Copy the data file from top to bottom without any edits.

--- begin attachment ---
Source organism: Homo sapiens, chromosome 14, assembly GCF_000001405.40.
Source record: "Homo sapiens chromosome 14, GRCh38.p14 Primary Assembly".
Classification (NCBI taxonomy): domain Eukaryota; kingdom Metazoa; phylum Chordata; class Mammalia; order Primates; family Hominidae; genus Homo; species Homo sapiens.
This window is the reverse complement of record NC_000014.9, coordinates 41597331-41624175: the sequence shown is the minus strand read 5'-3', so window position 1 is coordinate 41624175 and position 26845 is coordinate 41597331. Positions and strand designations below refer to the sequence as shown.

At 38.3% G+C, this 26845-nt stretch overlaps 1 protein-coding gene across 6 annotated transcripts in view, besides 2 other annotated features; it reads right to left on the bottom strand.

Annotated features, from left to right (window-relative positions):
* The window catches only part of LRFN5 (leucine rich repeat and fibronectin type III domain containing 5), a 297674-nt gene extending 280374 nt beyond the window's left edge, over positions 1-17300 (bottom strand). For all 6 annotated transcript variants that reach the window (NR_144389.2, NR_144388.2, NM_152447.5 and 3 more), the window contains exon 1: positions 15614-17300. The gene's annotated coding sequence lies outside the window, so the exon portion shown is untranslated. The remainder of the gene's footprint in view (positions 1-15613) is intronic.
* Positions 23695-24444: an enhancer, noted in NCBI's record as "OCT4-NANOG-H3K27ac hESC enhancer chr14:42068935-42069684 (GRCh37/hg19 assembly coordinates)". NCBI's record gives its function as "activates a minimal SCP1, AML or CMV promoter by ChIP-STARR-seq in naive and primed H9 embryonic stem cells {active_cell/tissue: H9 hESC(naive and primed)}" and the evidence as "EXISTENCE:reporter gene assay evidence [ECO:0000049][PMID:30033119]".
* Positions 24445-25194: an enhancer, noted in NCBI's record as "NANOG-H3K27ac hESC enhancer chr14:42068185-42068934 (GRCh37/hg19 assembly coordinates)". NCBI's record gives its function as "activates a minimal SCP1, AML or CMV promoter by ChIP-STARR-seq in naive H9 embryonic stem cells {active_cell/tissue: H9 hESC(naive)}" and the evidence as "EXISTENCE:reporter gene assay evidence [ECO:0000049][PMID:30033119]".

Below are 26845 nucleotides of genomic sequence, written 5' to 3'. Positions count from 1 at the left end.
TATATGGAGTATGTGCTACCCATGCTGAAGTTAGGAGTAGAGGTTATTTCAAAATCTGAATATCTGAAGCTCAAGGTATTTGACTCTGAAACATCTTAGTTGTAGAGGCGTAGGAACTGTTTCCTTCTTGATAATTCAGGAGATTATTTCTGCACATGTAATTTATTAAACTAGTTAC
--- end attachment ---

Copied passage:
Source organism: Homo sapiens, chromosome 14, assembly GCF_000001405.40.
Source record: "Homo sapiens chromosome 14, GRCh38.p14 Primary Assembly".
Classification (NCBI taxonomy): domain Eukaryota; kingdom Metazoa; phylum Chordata; class Mammalia; order Primates; family Hominidae; genus Homo; species Homo sapiens.
This window is the reverse complement of record NC_000014.9, coordinates 41597331-41624175: the sequence shown is the minus strand read 5'-3', so window position 1 is coordinate 41624175 and position 26845 is coordinate 41597331. Positions and strand designations below refer to the sequence as shown.

At 38.3% G+C, this 26845-nt stretch overlaps 1 protein-coding gene across 6 annotated transcripts in view, besides 2 other annotated features; it reads right to left on the bottom strand.

Annotated features, from left to right (window-relative positions):
* The window catches only part of LRFN5 (leucine rich repeat and fibronectin type III domain containing 5), a 297674-nt gene extending 280374 nt beyond the window's left edge, over positions 1-17300 (bottom strand). For all 6 annotated transcript variants that reach the window (NR_144389.2, NR_144388.2, NM_152447.5 and 3 more), the window contains exon 1: positions 15614-17300. The gene's annotated coding sequence lies outside the window, so the exon portion shown is untranslated. The remainder of the gene's footprint in view (positions 1-15613) is intronic.
* Positions 23695-24444: an enhancer, noted in NCBI's record as "OCT4-NANOG-H3K27ac hESC enhancer chr14:42068935-42069684 (GRCh37/hg19 assembly coordinates)". NCBI's record gives its function as "activates a minimal SCP1, AML or CMV promoter by ChIP-STARR-seq in naive and primed H9 embryonic stem cells {active_cell/tissue: H9 hESC(naive and primed)}" and the evidence as "EXISTENCE:reporter gene assay evidence [ECO:0000049][PMID:30033119]".
* Positions 24445-25194: an enhancer, noted in NCBI's record as "NANOG-H3K27ac hESC enhancer chr14:42068185-42068934 (GRCh37/hg19 assembly coordinates)". NCBI's record gives its function as "activates a minimal SCP1, AML or CMV promoter by ChIP-STARR-seq in naive H9 embryonic stem cells {active_cell/tissue: H9 hESC(naive)}" and the evidence as "EXISTENCE:reporter gene assay evidence [ECO:0000049][PMID:30033119]".

Below are 26845 nucleotides of genomic sequence, written 5' to 3'. Positions count from 1 at the left end.
TATATGGAGTATGTGCTACCCATGCTGAAGTTAGGAGTAGAGGTTATTTCAAAATCTGAATATCTGAAGCTCAAGGTATTTGACTCTGAAACATCTTAGTTGTAGAGGCGTAGGAACTGTTTCCTTCTTGATAATTCAGGAGATTATTTCTGCACATGTAATTTATTAAACTAGTTAC